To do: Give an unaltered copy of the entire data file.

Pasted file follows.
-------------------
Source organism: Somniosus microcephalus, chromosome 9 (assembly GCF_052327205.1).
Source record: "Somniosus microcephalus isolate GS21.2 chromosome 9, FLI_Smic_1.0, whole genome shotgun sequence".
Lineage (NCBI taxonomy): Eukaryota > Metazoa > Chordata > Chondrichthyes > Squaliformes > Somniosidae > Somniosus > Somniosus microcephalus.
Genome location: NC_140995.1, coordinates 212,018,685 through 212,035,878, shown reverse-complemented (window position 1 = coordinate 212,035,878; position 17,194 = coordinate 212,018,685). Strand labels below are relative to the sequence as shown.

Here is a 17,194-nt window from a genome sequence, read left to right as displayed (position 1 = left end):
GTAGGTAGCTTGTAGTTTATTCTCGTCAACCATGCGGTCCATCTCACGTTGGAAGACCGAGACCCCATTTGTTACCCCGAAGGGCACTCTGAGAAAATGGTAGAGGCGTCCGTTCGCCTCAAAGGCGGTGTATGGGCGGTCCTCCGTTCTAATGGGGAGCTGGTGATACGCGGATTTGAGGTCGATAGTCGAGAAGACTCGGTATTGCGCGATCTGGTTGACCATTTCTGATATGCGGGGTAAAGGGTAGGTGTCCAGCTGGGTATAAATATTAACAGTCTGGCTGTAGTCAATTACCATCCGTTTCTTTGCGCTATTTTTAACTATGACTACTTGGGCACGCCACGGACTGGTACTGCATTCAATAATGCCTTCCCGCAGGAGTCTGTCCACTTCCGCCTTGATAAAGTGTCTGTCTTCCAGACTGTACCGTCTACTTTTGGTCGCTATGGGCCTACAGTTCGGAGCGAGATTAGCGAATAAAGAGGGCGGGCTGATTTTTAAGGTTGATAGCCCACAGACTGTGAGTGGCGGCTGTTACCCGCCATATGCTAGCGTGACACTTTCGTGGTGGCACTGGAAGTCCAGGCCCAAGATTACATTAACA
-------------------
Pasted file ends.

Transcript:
Source organism: Somniosus microcephalus, chromosome 9 (assembly GCF_052327205.1).
Source record: "Somniosus microcephalus isolate GS21.2 chromosome 9, FLI_Smic_1.0, whole genome shotgun sequence".
Lineage (NCBI taxonomy): Eukaryota > Metazoa > Chordata > Chondrichthyes > Squaliformes > Somniosidae > Somniosus > Somniosus microcephalus.
Genome location: NC_140995.1, coordinates 212,018,685 through 212,035,878, shown reverse-complemented (window position 1 = coordinate 212,035,878; position 17,194 = coordinate 212,018,685). Strand labels below are relative to the sequence as shown.

Here is a 17,194-nt window from a genome sequence, read left to right as displayed (position 1 = left end):
GTAGGTAGCTTGTAGTTTATTCTCGTCAACCATGCGGTCCATCTCACGTTGGAAGACCGAGACCCCATTTGTTACCCCGAAGGGCACTCTGAGAAAATGGTAGAGGCGTCCGTTCGCCTCAAAGGCGGTGTATGGGCGGTCCTCCGTTCTAATGGGGAGCTGGTGATACGCGGATTTGAGGTCGATAGTCGAGAAGACTCGGTATTGCGCGATCTGGTTGACCATTTCTGATATGCGGGGTAAAGGGTAGGTGTCCAGCTGGGTATAAATATTAACAGTCTGGCTGTAGTCAATTACCATCCGTTTCTTTGCGCTATTTTTAACTATGACTACTTGGGCACGCCACGGACTGGTACTGCATTCAATAATGCCTTCCCGCAGGAGTCTGTCCACTTCCGCCTTGATAAAGTGTCTGTCTTCCAGACTGTACCGTCTACTTTTGGTCGCTATGGGCCTACAGTTCGGAGCGAGATTAGCGAATAAAGAGGGCGGGCTGATTTTTAAGGTTGATAGCCCACAGACTGTGAGTGGCGGCTGTTACCCGCCATATGCTAGCGTGACACTTTCGTGGTGGCACTGGAAGTCCAGGCCCAAGATTACATTAACA